Regular grooming is essential for most dogs, keeping their coat in good condition and free from mats and dirt. However, this is not the only purpose that it serves; grooming is a good time to bond with your dog but it also gives you the chance to visually inspect them for any fleas, ticks and other parasites. While bathing your dog should be done infrequently for most breeds depending on the individual factors, you can brush your dog regularly using a flea comb which will make it easier for you to visually identify any fleas or flea dirt that might be lurking in their coat. When you give your dog a bath on a regular basis or because they’ve gotten dirty rolling in mud, it’s worth using a shampoo that is formulated to prevent and kill fleas and ticks while keeping your dog looking and feeling her best.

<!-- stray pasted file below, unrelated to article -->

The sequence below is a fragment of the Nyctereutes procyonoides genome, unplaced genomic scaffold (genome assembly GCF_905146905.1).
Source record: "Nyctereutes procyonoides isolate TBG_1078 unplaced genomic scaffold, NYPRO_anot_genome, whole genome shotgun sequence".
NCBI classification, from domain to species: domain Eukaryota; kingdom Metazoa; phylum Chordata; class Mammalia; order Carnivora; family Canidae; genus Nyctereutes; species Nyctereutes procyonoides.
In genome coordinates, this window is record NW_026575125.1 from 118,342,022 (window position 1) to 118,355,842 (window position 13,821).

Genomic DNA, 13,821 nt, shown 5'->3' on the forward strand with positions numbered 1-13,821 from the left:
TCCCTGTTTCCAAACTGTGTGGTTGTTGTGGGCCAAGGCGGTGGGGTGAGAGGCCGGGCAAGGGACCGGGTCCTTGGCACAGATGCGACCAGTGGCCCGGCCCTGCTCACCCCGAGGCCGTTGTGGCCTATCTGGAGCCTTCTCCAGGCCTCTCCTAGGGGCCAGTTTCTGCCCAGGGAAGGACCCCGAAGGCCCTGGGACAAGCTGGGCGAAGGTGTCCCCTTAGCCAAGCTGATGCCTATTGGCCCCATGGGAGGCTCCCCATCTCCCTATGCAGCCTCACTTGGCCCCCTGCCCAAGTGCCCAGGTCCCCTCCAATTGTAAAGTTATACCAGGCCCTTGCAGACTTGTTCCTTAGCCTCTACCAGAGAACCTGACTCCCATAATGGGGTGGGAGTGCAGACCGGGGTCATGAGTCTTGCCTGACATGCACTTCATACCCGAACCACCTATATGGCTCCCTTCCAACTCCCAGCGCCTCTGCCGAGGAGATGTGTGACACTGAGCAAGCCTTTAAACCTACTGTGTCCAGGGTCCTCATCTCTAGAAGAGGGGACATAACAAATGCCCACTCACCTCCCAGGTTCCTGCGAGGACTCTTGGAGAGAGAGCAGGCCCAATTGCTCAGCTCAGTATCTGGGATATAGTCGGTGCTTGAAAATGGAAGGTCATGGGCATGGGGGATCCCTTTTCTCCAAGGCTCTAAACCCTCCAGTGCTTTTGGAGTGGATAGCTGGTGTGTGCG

How to Treat Fleas:

While not all flea prevention treatments are going to be 100% effective, the good news is that by catching fleas early, you can get rid of them easier. If you have several dogs and one of them is showing signs of having fleas like excessive scratching, the best thing to do is assume that the fleas are already laying eggs in the coats of your other dogs and make sure that they are all treated for it. After giving your dogs a flea treatment from your vet, make sure that their bedding, blankets, soft toys, and anything else where the fleas may have been transferred to are washed at the highest temperature possible or replaced. If you suspect that the fleas have made their way into your carpets, rugs and soft furnishings, you can use a fumigator fogger, a flea spray, or call in a professional to help. 

How to Deal with Ticks: